FNB data shows that house price growth in South Africa’s star performing region, the Western Cape, continued to taper off in the first quarter of 2017.
The year-on-year average house price growth for the Western Cape measured 6.2% in the first quarter, slower than the 7.7% rate of the previous quarter and now significantly slower than the 10.6% multi-year high recorded in the first quarter of last year.
However, the region’s average house price growth for the first quarter remained well above other major regions – the next fastest growth rate being a tame 1.1% year-on-year growth in the FNB Smaller 5 Provinces House Price Index which includes Mpumalanga, North West, Limpopo, Free State and Northern Cape Provinces.
KZN Province showed 1% growth, Gauteng was stagnant (0.7%), while the Eastern Cape declined 1%.
Household and property sector strategist at FNB Home Loans, John Loos, said that strong real house price growth in much of the Western Cape region has lead to a mounting affordability challenge.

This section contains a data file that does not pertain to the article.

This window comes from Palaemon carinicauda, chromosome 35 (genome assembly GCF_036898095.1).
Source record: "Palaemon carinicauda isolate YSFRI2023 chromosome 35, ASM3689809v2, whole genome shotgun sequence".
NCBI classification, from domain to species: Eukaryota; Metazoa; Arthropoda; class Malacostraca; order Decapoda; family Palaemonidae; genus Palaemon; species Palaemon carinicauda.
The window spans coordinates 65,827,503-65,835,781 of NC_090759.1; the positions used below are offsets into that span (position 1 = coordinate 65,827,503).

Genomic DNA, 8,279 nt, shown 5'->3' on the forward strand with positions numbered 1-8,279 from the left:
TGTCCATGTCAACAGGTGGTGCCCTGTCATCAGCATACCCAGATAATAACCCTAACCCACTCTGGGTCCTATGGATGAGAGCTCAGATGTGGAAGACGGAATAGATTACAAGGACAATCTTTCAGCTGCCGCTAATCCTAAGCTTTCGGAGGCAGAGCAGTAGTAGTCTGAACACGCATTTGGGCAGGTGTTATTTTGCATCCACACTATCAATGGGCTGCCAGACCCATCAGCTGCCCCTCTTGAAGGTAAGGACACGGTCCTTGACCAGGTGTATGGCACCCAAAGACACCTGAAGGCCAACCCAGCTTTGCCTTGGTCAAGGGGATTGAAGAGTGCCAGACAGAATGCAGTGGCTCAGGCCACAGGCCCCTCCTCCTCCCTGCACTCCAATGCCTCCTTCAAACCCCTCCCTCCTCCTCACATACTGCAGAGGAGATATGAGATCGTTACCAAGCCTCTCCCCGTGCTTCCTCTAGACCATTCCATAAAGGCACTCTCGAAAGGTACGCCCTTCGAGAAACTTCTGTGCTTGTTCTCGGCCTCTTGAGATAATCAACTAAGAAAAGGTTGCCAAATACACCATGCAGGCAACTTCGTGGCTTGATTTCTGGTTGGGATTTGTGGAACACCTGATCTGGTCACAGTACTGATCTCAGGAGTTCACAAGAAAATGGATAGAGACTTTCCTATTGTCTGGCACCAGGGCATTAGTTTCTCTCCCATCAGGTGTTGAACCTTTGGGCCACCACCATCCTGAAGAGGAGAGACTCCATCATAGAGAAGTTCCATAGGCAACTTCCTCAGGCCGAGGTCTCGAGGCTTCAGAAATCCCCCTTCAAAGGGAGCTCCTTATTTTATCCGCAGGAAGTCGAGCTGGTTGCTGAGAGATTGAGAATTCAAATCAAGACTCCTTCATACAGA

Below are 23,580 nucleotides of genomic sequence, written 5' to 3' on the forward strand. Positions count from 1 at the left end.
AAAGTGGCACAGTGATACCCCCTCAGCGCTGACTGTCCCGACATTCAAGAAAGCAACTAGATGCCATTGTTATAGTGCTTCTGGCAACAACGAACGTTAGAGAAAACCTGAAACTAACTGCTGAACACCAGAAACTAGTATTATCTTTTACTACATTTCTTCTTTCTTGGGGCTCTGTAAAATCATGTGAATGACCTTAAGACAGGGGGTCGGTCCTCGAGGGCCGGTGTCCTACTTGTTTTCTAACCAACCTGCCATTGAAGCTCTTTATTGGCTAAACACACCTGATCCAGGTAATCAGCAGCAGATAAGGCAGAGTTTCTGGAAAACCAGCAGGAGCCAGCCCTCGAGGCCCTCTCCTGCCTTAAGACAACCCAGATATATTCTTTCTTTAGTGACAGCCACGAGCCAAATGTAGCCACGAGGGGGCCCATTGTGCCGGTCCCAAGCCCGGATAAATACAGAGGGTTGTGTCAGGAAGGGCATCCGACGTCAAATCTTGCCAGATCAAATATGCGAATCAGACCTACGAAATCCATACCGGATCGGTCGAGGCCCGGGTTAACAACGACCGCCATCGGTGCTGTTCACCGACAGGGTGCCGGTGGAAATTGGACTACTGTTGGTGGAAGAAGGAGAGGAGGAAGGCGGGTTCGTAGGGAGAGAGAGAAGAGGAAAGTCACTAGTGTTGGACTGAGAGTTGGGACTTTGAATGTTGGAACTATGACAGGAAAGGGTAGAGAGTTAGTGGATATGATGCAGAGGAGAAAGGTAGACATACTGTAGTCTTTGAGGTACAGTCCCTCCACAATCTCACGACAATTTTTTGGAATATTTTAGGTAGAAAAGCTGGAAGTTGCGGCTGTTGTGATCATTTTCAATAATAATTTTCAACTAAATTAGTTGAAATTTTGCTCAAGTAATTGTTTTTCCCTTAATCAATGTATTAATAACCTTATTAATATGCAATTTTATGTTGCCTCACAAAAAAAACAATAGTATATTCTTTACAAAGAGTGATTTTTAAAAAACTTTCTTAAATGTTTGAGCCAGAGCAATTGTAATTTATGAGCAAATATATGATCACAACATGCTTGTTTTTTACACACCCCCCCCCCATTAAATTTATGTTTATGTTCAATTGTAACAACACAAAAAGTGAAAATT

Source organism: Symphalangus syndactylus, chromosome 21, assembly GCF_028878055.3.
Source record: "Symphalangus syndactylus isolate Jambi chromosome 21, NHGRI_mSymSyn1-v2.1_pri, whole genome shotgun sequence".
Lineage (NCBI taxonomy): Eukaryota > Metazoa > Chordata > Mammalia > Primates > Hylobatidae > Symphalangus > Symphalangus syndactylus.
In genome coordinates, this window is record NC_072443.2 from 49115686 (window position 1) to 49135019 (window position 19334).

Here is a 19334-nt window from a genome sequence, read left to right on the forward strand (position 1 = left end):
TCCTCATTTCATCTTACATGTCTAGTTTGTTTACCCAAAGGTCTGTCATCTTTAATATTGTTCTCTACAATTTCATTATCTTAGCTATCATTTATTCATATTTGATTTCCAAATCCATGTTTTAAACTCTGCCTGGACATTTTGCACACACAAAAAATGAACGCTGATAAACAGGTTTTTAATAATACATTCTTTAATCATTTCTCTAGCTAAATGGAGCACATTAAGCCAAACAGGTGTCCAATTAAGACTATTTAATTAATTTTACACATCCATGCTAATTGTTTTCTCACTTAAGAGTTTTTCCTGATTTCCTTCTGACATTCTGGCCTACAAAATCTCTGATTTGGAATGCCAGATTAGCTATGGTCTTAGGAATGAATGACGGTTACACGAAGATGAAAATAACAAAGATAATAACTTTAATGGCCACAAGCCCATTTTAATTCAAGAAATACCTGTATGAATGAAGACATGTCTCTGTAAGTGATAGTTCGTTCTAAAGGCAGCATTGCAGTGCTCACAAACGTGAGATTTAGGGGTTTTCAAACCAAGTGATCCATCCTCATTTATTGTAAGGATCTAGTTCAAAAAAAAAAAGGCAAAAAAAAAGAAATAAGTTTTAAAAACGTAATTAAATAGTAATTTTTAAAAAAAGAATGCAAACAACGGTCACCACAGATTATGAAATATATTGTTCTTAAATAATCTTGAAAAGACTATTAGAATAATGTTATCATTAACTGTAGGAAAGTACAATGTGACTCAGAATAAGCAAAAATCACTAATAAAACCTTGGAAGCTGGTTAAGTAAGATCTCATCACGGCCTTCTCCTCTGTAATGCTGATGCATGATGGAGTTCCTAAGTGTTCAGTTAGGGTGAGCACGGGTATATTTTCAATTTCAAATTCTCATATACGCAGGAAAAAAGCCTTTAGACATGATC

Comparing the average price of homes transacted, according to the FNB House Price Indices, the Western Cape is the most expensive with an average price of R1.421 million, with Gauteng the 2nd most expensive at R1.041 million.
Since the beginning of 2010, the average house price for the Western Cape has risen cumulatively by 78.2%. By comparison, the next strongest growth was in KZN, with a far more moderate 46.4% and Gauteng with 41.2% over the same period.
Examining our FNB Major Metro House Price Indices, we see the slowest ones in the 4th quarter of 2016 to have been Nelson Mandela Bay with a -0.8% year-on-year decline, and Ethekwini with +0.2% change.
At the top end of the growth scale, the City of Cape Town’s 8.2% year-on-year rate continues to be a major driving force behind the broader Western Cape house price growth.